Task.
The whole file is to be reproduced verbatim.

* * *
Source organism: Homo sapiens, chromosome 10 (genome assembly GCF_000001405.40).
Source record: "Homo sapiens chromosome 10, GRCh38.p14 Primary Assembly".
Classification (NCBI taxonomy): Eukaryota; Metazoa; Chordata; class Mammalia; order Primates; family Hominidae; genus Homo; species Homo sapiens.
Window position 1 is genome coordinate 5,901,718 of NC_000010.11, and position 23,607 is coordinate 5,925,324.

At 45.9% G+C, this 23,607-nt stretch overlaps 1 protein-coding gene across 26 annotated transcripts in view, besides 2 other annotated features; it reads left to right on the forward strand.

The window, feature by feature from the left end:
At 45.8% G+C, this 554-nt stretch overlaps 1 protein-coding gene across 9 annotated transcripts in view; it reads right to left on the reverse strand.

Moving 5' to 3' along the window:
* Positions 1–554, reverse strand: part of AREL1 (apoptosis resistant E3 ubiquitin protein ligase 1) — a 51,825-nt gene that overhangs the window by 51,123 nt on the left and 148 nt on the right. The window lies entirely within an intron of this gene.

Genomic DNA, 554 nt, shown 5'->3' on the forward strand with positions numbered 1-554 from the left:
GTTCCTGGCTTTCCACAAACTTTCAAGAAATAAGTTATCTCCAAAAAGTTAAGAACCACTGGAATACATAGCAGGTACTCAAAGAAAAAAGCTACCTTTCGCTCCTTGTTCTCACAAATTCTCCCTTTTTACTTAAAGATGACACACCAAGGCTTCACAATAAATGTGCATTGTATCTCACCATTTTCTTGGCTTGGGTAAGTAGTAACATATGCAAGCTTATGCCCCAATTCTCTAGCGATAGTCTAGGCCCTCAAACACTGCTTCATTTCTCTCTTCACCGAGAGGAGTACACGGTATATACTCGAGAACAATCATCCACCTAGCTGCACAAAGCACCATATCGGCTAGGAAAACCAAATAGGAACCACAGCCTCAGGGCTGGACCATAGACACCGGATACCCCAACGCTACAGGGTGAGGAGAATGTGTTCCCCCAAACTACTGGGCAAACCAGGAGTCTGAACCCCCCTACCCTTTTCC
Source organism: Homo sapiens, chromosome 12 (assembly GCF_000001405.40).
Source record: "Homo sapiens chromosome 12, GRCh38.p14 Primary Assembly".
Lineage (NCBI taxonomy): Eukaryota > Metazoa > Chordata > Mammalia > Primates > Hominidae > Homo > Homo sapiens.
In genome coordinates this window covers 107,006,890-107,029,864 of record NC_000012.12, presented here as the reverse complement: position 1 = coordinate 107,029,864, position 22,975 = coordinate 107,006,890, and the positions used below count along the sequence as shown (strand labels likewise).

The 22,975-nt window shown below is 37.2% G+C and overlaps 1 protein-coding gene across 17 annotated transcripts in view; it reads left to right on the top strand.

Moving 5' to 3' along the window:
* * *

Source organism: Homo sapiens, chromosome 10 (genome assembly GCF_000001405.40).
Source record: "Homo sapiens chromosome 10, GRCh38.p14 Primary Assembly".
Classification (NCBI taxonomy): Eukaryota; Metazoa; Chordata; class Mammalia; order Primates; family Hominidae; genus Homo; species Homo sapiens.
Window position 1 is genome coordinate 5,901,718 of NC_000010.11, and position 23,607 is coordinate 5,925,324.

At 45.9% G+C, this 23,607-nt stretch overlaps 1 protein-coding gene across 26 annotated transcripts in view, besides 2 other annotated features; it reads left to right on the forward strand.

The window, feature by feature from the left end:
At 45.8% G+C, this 554-nt stretch overlaps 1 protein-coding gene across 9 annotated transcripts in view; it reads right to left on the reverse strand.

Moving 5' to 3' along the window:
* Positions 1–554, reverse strand: part of AREL1 (apoptosis resistant E3 ubiquitin protein ligase 1) — a 51,825-nt gene that overhangs the window by 51,123 nt on the left and 148 nt on the right. The window lies entirely within an intron of this gene.

Genomic DNA, 554 nt, shown 5'->3' on the forward strand with positions numbered 1-554 from the left:
GTTCCTGGCTTTCCACAAACTTTCAAGAAATAAGTTATCTCCAAAAAGTTAAGAACCACTGGAATACATAGCAGGTACTCAAAGAAAAAAGCTACCTTTCGCTCCTTGTTCTCACAAATTCTCCCTTTTTACTTAAAGATGACACACCAAGGCTTCACAATAAATGTGCATTGTATCTCACCATTTTCTTGGCTTGGGTAAGTAGTAACATATGCAAGCTTATGCCCCAATTCTCTAGCGATAGTCTAGGCCCTCAAACACTGCTTCATTTCTCTCTTCACCGAGAGGAGTACACGGTATATACTCGAGAACAATCATCCACCTAGCTGCACAAAGCACCATATCGGCTAGGAAAACCAAATAGGAACCACAGCCTCAGGGCTGGACCATAGACACCGGATACCCCAACGCTACAGGGTGAGGAGAATGTGTTCCCCCAAACTACTGGGCAAACCAGGAGTCTGAACCCCCCTACCCTTTTCC
Source organism: Homo sapiens, chromosome 12 (assembly GCF_000001405.40).
Source record: "Homo sapiens chromosome 12, GRCh38.p14 Primary Assembly".
Lineage (NCBI taxonomy): Eukaryota > Metazoa > Chordata > Mammalia > Primates > Hominidae > Homo > Homo sapiens.
In genome coordinates this window covers 107,006,890-107,029,864 of record NC_000012.12, presented here as the reverse complement: position 1 = coordinate 107,029,864, position 22,975 = coordinate 107,006,890, and the positions used below count along the sequence as shown (strand labels likewise).

The 22,975-nt window shown below is 37.2% G+C and overlaps 1 protein-coding gene across 17 annotated transcripts in view; it reads left to right on the top strand.

Moving 5' to 3' along the window: